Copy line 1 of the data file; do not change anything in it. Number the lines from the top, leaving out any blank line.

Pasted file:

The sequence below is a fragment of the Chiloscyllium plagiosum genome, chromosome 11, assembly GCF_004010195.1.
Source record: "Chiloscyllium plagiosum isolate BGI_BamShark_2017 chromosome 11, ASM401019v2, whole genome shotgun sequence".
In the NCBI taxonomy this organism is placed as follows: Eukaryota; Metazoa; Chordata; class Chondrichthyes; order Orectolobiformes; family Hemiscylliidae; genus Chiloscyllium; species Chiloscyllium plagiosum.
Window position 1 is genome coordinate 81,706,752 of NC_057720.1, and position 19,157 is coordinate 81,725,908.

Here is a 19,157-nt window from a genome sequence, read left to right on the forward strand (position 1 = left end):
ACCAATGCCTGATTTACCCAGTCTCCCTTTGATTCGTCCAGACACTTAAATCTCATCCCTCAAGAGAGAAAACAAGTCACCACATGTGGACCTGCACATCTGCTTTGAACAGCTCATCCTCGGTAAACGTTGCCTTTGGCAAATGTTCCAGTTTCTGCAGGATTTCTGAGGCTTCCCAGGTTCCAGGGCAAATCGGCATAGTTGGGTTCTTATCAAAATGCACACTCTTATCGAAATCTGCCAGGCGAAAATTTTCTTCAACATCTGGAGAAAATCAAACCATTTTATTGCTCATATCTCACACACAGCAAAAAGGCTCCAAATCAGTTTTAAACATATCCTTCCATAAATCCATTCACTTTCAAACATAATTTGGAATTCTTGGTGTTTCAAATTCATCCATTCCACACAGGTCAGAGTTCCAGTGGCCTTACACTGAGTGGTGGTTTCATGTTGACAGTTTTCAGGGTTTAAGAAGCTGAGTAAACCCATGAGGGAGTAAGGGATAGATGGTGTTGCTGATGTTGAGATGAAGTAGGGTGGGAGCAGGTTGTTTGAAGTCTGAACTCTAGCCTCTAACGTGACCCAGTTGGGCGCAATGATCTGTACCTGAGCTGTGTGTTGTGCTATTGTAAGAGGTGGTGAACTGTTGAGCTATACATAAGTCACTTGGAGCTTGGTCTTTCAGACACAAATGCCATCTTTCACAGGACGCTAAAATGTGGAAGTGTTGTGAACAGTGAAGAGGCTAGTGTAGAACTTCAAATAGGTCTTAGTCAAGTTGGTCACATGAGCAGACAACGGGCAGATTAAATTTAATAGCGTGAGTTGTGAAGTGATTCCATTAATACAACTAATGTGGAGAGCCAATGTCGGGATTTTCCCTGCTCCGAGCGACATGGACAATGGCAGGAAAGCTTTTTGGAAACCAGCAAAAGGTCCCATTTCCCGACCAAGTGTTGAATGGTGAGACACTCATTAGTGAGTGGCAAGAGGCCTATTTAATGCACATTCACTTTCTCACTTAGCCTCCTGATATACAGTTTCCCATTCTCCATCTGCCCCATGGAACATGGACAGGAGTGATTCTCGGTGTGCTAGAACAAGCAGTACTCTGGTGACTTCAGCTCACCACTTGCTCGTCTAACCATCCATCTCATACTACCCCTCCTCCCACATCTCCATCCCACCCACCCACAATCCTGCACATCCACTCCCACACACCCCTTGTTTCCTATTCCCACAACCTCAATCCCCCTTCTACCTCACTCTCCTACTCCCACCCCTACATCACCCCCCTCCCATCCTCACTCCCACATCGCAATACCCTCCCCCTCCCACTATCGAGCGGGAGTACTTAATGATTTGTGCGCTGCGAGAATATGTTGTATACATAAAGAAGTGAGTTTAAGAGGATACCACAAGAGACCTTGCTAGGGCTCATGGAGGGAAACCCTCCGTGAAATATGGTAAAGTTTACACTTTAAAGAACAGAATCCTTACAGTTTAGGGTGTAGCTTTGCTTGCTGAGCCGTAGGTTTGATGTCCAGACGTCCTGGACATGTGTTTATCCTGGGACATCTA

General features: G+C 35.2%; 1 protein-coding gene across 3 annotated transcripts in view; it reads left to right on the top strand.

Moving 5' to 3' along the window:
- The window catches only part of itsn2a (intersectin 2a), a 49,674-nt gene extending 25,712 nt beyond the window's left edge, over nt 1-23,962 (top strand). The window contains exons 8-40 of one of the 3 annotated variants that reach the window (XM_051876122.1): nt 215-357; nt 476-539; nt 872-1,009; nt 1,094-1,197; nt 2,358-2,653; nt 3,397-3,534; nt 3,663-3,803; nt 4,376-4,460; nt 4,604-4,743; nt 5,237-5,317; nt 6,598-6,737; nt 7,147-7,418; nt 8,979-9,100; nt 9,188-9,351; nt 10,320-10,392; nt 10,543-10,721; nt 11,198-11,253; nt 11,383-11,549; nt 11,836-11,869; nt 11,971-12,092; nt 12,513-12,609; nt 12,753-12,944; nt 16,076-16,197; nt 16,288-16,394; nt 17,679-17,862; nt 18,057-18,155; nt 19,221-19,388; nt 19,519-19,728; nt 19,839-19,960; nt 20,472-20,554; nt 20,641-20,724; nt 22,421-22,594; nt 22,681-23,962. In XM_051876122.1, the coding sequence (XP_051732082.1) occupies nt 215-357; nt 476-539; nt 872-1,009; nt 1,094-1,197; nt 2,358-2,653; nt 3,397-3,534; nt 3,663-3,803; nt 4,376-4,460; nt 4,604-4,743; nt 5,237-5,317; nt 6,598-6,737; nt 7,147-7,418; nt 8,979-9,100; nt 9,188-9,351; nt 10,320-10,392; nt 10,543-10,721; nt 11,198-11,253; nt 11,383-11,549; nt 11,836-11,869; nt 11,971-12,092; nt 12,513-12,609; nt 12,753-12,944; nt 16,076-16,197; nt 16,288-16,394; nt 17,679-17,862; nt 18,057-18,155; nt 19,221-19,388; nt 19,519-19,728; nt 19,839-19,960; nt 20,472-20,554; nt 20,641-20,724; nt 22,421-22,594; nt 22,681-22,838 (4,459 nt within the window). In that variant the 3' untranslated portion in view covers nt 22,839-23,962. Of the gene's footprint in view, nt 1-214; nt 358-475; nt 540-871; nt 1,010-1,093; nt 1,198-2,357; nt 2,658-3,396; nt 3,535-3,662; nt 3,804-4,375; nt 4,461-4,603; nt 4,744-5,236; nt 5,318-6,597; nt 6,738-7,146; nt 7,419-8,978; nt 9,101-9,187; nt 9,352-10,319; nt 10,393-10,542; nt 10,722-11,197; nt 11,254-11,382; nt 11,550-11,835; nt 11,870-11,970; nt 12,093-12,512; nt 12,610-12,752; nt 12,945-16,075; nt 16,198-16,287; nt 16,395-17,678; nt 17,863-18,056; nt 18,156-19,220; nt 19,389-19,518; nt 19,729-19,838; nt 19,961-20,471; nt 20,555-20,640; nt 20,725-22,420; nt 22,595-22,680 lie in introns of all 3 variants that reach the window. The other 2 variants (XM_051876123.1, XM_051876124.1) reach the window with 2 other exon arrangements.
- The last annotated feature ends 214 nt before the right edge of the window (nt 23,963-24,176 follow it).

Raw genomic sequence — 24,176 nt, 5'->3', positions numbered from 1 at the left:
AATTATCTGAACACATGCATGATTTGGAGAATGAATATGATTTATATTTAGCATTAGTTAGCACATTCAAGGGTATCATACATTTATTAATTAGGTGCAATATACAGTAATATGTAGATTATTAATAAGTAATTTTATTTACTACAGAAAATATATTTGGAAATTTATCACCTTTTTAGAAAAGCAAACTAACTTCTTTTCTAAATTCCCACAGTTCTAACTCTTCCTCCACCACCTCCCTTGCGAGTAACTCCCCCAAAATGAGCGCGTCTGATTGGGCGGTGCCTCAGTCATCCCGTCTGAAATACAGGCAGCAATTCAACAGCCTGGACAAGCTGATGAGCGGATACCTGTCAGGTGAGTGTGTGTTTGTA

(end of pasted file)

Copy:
The sequence below is a fragment of the Chiloscyllium plagiosum genome, chromosome 11, assembly GCF_004010195.1.